Secondly, you now possess what I call The Bad Father Blueprint.
Whether you had an absent father or a bad one, you now understand the effects that your presence can have on a child.
You know how a child, especially a boy, will feel if you’re not present, if you’re always angry, or if you don’t care enough to be a role model.
Personally, I feel that I’m going to be a kick-ass dad.
Well, because I was shown by two sub-par examples exactly what I shouldn’t do. I have learned from their mistakes and will not repeat them.
Lastly, you’ve had to father yourself for most of your life. But I’m sure that at times, you leaned on other men who provided that positive influence that you subconsciously craved.
That could’ve been an older family member, a mentor, or even a coach. For me, it was my uncle (Thanks Uncle Owen).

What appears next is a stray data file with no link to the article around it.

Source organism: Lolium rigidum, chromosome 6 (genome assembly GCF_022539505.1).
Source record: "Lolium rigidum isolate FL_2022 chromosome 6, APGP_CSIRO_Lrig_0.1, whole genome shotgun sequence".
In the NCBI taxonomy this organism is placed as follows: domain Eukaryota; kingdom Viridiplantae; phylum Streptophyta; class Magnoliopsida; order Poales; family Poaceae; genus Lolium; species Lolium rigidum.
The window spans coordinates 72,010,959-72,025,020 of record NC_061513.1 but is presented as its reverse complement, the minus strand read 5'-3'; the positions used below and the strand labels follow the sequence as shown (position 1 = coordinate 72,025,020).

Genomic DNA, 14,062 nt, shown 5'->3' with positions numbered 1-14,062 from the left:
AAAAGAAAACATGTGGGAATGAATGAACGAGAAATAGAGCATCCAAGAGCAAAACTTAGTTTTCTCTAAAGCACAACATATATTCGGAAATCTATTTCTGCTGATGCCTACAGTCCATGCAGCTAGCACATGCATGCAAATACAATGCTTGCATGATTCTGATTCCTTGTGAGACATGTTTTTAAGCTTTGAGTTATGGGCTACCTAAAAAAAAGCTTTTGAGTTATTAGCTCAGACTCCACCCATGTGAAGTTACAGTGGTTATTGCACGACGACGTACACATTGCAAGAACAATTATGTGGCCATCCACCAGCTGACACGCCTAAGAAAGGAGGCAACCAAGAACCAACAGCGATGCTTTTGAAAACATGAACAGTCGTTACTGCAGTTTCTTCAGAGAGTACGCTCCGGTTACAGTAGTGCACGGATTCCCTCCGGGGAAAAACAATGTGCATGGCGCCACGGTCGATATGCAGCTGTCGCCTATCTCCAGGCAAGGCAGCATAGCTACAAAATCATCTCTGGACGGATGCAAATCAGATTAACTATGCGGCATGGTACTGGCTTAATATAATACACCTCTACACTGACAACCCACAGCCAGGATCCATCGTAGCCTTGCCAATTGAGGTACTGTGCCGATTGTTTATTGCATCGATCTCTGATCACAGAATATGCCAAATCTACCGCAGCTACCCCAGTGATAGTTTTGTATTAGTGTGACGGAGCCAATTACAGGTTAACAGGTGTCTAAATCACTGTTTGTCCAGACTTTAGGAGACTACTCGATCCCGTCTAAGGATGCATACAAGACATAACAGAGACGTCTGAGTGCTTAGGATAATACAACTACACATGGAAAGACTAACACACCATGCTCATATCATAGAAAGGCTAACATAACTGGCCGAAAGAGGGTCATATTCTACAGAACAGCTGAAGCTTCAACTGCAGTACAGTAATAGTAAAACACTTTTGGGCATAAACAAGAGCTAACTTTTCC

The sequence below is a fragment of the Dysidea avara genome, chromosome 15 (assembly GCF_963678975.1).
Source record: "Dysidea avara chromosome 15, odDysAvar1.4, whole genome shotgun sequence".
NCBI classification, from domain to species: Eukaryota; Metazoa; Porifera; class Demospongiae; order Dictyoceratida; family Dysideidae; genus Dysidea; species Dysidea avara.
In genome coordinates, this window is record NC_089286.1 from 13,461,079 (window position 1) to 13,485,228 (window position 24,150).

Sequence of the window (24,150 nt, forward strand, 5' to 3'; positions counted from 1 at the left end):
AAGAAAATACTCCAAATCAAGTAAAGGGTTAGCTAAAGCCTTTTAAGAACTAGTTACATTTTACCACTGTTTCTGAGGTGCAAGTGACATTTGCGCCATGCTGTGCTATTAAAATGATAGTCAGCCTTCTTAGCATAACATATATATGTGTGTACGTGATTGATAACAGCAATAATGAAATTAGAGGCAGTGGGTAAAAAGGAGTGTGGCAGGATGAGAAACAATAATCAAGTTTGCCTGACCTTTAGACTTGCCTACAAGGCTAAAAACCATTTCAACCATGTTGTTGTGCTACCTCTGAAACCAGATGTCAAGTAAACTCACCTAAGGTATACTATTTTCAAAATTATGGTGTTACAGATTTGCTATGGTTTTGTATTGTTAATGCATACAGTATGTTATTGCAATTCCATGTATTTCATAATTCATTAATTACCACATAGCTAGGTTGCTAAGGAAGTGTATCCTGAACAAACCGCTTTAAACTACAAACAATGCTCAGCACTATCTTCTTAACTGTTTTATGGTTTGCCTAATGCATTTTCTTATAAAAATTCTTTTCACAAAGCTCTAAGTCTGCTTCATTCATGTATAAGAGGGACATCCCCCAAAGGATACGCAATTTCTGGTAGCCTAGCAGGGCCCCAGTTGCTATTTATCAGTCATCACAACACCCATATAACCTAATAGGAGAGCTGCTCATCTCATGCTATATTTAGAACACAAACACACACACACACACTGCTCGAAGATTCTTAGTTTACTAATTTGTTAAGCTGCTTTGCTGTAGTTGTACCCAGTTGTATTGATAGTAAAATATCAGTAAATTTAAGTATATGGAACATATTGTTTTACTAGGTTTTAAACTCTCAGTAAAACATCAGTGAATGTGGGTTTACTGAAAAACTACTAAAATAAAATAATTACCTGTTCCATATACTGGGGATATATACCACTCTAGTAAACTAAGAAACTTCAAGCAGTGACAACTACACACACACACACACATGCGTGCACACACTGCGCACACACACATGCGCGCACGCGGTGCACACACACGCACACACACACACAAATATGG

This is an opportunity for you to become a beacon for someone else just like they were for you. Even if you’re still going through your struggle, you can still help someone with theirs.
So yes, we were once boys without fathers, but now we are men with the responsibility to live freely.
So for your sake and the sake of all young boys growing up without fathers… do just that.
About the Author
Ian is a Freelance Copywriter. He helps compassionate coaches and leaders reclaim their time, energy, and confidence by creating content strategies that help them channel their higher purpose. A free-thinking ambivert, Ian encourages individuals to walk the path of open-mindedness, compassion, balance, and self-mastery. He loves to exercise, meditate, and cook. He is also an avid reader, writer, poet, and gamer. He currently resides in New Jersey.